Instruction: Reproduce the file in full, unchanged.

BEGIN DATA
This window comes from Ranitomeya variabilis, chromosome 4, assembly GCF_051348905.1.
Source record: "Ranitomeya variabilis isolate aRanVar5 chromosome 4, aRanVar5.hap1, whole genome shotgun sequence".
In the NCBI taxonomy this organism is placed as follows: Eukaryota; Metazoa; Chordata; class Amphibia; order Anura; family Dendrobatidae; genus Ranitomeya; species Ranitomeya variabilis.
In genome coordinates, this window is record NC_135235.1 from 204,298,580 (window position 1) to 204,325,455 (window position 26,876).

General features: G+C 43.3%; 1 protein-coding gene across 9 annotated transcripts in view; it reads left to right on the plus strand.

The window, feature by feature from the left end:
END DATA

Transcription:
This window comes from Ranitomeya variabilis, chromosome 4, assembly GCF_051348905.1.
Source record: "Ranitomeya variabilis isolate aRanVar5 chromosome 4, aRanVar5.hap1, whole genome shotgun sequence".
In the NCBI taxonomy this organism is placed as follows: Eukaryota; Metazoa; Chordata; class Amphibia; order Anura; family Dendrobatidae; genus Ranitomeya; species Ranitomeya variabilis.
In genome coordinates, this window is record NC_135235.1 from 204,298,580 (window position 1) to 204,325,455 (window position 26,876).

General features: G+C 43.3%; 1 protein-coding gene across 9 annotated transcripts in view; it reads left to right on the plus strand.

The window, feature by feature from the left end: